France's highest lawmaking body has rejected plans to soften the controversial Evin Law, which governs wine publicity, but campaigners have vowed to fight on.


The Constitutional Council rejected an amendment to the Evin Law that had been backed by Parliament and was intended to give educational bodies and wine tourism operators more freedom to market themselves.

It is the latest twist in an increasingly fierce dispute in France over what should be considered wine marketing and how strict rules should be.

An amendment to the present rules was proposed as part of the Marcron Law, designed to stimulate the French economy, but the council said linking the two areas of policy was not appropriate.

Gilles Savary, a local politician in Bordeaux, said the council ‘has misunderstood the social and economic impact of wine tourism on the French economy’.

Wine trade lobbying group Vins et Societé said it would continue to press president Francois Hollande on the issue.

‘The constitutional council has the last word in France,’ Arnaud Terrisson, public affairs manager at Vins et Societé told ‘It was not criticising the text of the amendment, rather its relevance to this particular set of laws. We are asking president Hollande to respect his engagement to the wine industry and resubmit the clarification as soon as possible.’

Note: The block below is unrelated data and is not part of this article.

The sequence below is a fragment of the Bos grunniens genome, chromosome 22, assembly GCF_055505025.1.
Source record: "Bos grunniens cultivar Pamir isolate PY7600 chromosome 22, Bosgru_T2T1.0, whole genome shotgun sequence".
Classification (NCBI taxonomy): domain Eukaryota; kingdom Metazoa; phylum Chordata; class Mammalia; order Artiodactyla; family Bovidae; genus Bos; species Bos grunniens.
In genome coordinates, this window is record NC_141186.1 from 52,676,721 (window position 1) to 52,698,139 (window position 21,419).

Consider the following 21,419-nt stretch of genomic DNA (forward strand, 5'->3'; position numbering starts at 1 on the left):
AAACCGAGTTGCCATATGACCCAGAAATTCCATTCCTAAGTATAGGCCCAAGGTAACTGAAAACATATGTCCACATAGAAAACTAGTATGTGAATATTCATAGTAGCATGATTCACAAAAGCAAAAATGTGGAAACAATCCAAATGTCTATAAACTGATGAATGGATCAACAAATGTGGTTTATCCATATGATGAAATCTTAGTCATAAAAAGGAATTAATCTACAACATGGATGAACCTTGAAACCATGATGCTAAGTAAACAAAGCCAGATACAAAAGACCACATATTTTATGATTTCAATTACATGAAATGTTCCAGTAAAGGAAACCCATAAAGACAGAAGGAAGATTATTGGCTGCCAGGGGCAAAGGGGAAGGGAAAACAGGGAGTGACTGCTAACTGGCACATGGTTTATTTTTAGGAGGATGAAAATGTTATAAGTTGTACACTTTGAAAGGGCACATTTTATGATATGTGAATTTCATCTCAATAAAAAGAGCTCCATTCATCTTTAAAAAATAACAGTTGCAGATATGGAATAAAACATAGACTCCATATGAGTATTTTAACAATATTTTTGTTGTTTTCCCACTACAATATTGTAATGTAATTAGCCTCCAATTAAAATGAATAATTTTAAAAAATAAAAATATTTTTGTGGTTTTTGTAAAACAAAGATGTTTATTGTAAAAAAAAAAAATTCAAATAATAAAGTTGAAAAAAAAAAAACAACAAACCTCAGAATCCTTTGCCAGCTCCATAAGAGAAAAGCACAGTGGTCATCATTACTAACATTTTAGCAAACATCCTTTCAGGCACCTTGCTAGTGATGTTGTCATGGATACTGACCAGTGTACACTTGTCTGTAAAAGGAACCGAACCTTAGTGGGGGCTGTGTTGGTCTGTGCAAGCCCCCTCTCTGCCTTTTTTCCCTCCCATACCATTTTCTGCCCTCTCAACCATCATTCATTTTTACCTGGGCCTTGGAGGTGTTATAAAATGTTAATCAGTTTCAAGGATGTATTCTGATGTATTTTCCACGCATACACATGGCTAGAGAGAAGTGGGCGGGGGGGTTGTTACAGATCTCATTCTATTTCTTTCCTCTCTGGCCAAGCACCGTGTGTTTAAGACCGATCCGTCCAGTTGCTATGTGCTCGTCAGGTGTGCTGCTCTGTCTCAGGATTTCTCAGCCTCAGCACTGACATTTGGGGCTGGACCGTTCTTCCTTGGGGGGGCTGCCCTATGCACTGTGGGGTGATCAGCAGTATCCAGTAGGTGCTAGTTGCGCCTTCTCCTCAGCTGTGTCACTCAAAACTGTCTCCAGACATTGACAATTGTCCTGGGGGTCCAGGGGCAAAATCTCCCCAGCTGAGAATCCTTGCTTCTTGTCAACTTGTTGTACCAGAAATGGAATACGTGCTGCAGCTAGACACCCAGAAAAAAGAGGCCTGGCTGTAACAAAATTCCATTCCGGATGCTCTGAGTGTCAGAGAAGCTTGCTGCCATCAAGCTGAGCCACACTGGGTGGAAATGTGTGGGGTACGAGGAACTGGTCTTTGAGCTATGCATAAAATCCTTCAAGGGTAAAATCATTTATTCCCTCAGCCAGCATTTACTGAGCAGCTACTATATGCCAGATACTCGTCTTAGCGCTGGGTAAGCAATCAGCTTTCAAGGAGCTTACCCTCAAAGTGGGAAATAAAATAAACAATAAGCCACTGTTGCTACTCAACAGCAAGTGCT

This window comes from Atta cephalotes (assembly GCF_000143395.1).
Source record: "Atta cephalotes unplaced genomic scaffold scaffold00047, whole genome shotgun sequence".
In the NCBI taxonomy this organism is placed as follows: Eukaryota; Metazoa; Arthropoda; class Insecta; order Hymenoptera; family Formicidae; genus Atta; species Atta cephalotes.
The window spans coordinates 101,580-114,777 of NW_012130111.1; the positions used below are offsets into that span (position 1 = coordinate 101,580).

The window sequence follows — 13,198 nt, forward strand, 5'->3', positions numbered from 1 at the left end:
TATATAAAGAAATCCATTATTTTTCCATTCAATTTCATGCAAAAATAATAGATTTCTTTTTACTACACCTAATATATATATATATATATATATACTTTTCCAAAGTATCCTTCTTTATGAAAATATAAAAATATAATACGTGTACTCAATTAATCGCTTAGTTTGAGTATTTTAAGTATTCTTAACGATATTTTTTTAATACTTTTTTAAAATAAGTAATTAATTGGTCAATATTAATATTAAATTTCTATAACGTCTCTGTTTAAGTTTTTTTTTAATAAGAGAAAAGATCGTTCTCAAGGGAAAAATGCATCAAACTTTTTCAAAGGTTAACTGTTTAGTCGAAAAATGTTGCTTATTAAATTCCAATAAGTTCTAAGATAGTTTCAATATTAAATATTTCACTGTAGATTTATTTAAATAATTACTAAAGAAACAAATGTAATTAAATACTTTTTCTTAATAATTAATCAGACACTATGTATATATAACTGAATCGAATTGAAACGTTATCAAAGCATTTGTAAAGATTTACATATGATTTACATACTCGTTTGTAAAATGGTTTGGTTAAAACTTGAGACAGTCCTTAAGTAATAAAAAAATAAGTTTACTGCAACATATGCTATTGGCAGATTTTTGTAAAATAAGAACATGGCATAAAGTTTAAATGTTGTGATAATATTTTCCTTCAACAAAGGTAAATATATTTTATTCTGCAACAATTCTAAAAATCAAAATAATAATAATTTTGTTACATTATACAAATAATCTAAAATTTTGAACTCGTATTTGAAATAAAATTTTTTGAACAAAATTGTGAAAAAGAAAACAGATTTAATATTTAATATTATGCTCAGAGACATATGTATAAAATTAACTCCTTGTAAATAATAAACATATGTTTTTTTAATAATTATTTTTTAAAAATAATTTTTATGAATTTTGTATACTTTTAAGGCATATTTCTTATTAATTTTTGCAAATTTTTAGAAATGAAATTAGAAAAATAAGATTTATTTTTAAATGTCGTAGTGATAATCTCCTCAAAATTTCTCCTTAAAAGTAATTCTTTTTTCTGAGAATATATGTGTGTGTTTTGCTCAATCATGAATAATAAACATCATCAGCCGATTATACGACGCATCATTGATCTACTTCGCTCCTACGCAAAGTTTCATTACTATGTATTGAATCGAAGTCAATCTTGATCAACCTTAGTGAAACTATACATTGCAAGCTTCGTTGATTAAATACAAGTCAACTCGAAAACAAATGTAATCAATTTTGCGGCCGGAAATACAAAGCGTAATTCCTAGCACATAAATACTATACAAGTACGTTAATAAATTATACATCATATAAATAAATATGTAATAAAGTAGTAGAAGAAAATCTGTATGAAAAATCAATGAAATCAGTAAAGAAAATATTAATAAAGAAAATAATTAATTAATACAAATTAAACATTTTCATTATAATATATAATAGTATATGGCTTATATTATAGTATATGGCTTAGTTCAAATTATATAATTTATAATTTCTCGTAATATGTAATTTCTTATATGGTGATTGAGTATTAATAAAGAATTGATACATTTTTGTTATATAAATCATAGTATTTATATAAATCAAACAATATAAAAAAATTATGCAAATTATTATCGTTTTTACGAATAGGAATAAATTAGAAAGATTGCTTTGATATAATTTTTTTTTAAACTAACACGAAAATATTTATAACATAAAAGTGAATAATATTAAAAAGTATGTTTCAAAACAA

Supporters of the amendment said that, if passed, educational informtation relating to the culture, gastronomy and geography around alcoholic beverages would not be at risk of breaking the law, as it is considered to be now.

France’s Evin Law – or Loi Evin – was first introduced in 1991 to regulate alcohol publicity. But, revisions and recent test cases in the courts have led to several journalists accusing the French government of being ‘anti-wine’.

Editing by Chris Mercer